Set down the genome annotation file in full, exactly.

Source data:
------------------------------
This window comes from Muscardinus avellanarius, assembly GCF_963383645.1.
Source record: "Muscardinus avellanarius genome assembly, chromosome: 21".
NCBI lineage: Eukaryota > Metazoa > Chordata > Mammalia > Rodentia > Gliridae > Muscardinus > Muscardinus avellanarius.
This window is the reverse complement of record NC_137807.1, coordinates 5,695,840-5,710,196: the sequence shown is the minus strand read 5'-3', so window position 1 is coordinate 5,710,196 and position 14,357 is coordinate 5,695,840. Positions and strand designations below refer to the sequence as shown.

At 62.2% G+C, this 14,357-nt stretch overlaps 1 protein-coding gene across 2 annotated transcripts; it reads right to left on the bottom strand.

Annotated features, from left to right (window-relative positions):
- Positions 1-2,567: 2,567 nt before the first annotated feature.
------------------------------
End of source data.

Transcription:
This window comes from Muscardinus avellanarius, assembly GCF_963383645.1.
Source record: "Muscardinus avellanarius genome assembly, chromosome: 21".
NCBI lineage: Eukaryota > Metazoa > Chordata > Mammalia > Rodentia > Gliridae > Muscardinus > Muscardinus avellanarius.
This window is the reverse complement of record NC_137807.1, coordinates 5,695,840-5,710,196: the sequence shown is the minus strand read 5'-3', so window position 1 is coordinate 5,710,196 and position 14,357 is coordinate 5,695,840. Positions and strand designations below refer to the sequence as shown.

At 62.2% G+C, this 14,357-nt stretch overlaps 1 protein-coding gene across 2 annotated transcripts; it reads right to left on the bottom strand.

Annotated features, from left to right (window-relative positions):
- Positions 1-2,567: 2,567 nt before the first annotated feature.